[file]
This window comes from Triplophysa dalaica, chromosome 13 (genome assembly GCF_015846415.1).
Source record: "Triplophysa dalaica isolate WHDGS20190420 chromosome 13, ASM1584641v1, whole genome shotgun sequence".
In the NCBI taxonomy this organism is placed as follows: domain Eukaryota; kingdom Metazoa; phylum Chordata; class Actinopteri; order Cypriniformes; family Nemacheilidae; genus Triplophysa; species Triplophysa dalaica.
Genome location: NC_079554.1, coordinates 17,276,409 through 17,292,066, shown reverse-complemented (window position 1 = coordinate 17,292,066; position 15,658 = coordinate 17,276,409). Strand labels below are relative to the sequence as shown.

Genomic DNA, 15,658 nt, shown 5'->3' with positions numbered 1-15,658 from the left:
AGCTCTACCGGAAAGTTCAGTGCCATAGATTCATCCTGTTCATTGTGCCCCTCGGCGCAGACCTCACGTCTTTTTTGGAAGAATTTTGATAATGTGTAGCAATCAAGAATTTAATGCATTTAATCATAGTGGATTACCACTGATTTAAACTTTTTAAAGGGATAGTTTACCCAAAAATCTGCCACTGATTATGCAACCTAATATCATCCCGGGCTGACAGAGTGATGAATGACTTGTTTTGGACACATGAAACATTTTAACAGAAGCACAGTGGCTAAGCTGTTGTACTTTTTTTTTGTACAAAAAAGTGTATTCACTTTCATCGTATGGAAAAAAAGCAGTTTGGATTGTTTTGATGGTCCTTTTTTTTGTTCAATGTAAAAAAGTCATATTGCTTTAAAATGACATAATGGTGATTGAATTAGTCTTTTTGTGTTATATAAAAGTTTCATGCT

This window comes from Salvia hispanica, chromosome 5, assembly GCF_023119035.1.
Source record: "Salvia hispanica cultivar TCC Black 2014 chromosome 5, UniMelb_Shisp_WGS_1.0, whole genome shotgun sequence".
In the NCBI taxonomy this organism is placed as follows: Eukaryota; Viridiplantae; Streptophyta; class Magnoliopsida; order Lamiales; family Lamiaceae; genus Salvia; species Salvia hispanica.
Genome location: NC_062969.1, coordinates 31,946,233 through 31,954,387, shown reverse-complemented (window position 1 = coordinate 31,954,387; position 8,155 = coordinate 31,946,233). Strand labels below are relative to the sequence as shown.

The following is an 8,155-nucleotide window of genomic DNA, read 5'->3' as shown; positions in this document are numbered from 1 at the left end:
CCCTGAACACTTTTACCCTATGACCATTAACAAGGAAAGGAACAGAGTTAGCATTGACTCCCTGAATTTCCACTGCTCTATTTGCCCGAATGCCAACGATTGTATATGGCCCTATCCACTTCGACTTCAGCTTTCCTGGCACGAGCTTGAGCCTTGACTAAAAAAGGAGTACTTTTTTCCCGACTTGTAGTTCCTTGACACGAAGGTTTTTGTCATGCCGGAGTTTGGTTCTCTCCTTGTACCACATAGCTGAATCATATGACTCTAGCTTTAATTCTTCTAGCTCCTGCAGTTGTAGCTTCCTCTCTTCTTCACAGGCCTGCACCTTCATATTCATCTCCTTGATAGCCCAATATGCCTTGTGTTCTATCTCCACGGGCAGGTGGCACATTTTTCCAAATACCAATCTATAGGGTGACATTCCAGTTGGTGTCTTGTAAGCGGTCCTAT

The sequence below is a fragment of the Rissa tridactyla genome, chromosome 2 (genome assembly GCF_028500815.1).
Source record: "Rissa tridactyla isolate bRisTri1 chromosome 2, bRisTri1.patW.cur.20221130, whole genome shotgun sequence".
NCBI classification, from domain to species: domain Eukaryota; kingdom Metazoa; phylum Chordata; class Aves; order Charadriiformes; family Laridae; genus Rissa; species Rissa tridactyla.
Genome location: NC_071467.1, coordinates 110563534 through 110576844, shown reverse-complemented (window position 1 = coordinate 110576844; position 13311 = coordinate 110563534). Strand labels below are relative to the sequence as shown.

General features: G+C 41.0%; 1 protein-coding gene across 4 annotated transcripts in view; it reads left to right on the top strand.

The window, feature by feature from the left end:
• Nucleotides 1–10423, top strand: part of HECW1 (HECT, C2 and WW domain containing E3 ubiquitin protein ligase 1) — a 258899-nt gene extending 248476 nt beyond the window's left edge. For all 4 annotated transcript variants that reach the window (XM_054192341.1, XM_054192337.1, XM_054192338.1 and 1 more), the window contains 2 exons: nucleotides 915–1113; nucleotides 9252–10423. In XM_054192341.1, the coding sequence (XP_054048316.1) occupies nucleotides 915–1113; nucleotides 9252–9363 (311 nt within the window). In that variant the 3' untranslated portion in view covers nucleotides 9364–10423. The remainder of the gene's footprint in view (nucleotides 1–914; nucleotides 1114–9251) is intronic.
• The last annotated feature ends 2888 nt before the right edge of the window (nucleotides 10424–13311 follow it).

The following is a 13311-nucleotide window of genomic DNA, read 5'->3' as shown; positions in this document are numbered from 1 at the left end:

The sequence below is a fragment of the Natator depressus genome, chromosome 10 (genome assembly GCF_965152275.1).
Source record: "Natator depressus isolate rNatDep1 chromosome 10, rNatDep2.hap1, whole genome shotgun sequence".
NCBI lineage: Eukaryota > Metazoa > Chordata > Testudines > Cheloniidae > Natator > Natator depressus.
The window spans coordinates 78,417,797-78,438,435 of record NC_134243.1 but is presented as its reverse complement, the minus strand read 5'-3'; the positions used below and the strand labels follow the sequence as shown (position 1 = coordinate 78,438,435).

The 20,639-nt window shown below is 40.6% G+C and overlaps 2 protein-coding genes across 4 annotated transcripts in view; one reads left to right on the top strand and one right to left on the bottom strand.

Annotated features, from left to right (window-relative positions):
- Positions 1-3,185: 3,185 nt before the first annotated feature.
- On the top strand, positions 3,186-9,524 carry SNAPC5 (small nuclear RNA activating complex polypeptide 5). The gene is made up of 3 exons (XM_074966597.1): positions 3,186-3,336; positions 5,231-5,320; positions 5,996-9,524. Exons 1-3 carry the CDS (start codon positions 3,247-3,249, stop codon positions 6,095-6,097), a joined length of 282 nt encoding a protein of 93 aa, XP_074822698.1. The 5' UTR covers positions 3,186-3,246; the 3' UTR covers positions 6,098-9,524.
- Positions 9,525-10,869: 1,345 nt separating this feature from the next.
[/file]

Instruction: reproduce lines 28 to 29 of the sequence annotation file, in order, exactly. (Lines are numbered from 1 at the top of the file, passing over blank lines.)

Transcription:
- Positions 1-3,185: 3,185 nt before the first annotated feature.
- On the top strand, positions 3,186-9,524 carry SNAPC5 (small nuclear RNA activating complex polypeptide 5). The gene is made up of 3 exons (XM_074966597.1): positions 3,186-3,336; positions 5,231-5,320; positions 5,996-9,524. Exons 1-3 carry the CDS (start codon positions 3,247-3,249, stop codon positions 6,095-6,097), a joined length of 282 nt encoding a protein of 93 aa, XP_074822698.1. The 5' UTR covers positions 3,186-3,246; the 3' UTR covers positions 6,098-9,524.